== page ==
Echoes of Troy
Atlas Cultura: Rome
Travel is, in essence, the futile attempt to understand place.
One can visit, see the sights, taste the food, meet the people, but, in the end, the passing traveller can only experience an approximation of what a native knows their home to be. And even in this, a single person, though a born and raised local, can’t know a place in its complex whole. One could spend an entire lifetime on a single street and still not know all its secrets. To truly know a city one would have to live a thousand lives. And for a city as old and as complex as Rome, the futility of the attempt to know her feels all the more stark.
Yet, though we may never be able to wrap our arms round the whole truth, far too vast as it is, we can certainly circle closer and closer towards a better approximation. If you’ve ever visited Rome, you’ll know there are countless statues. Statues of Gods, statues of Emperors, of Popes, of Kings, and of mythical beasts. How does one better view a great statue? We circle around it. We view it first from here, and then from there, then back round to here again. It would be foolish to think we could fully appreciate a Bernini looking from one side only. So it is with place. Our own experiences of a country, a land, a city, are just peeps through a keyhole. What we need are other eyes to see through.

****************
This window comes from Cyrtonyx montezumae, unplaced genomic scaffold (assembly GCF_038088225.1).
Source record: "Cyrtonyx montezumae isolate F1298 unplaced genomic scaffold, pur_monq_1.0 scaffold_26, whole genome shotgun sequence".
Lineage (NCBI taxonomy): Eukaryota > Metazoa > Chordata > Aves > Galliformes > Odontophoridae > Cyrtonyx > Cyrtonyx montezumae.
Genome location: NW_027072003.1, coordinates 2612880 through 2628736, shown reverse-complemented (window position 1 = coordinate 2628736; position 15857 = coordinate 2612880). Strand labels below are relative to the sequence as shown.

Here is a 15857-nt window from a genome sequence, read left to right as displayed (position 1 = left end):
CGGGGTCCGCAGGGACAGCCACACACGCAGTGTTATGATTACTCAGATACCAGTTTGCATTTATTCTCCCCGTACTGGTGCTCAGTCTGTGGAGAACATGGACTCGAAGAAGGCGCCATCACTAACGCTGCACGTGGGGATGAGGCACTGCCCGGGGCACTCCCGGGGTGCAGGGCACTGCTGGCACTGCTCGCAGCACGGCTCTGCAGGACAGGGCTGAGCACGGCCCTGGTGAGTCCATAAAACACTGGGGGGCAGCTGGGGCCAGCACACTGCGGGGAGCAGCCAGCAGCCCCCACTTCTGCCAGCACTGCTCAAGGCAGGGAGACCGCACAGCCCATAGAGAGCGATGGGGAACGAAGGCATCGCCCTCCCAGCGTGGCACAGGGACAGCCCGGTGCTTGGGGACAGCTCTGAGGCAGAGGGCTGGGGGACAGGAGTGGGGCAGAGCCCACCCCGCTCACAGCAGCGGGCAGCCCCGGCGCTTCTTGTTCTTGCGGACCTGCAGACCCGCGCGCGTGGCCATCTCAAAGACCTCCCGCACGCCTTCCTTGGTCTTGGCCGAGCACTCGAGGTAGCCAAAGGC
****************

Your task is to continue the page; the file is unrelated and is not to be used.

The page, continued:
For this we can seek help from the most observant among us: artists. Painters, writers, sculptors, poets, and musicians — all are expert witnesses. Through their trained eyes, we can see place anew.
So, in an attempt to circle closer and closer to a true understanding of Urbs Aeterna, this will be the first in a series here on Atlas Cultura looking at the story of this great city. A story told through paint and marble and prose1, from legendary foundation to the modern day. It feels fitting for a city that has bequeathed much of the world’s greatest cultural inheritance:
“Troy has perished, the great city.
Only the red flame now lives there.
The dust is rising, spreading out like a great wing of smoke and all is hidden.
We now are gone, one here, one there.
And Troy is gone forever.
Farewell, dear city.”
— The Iliad, Homer (c. 500 BC)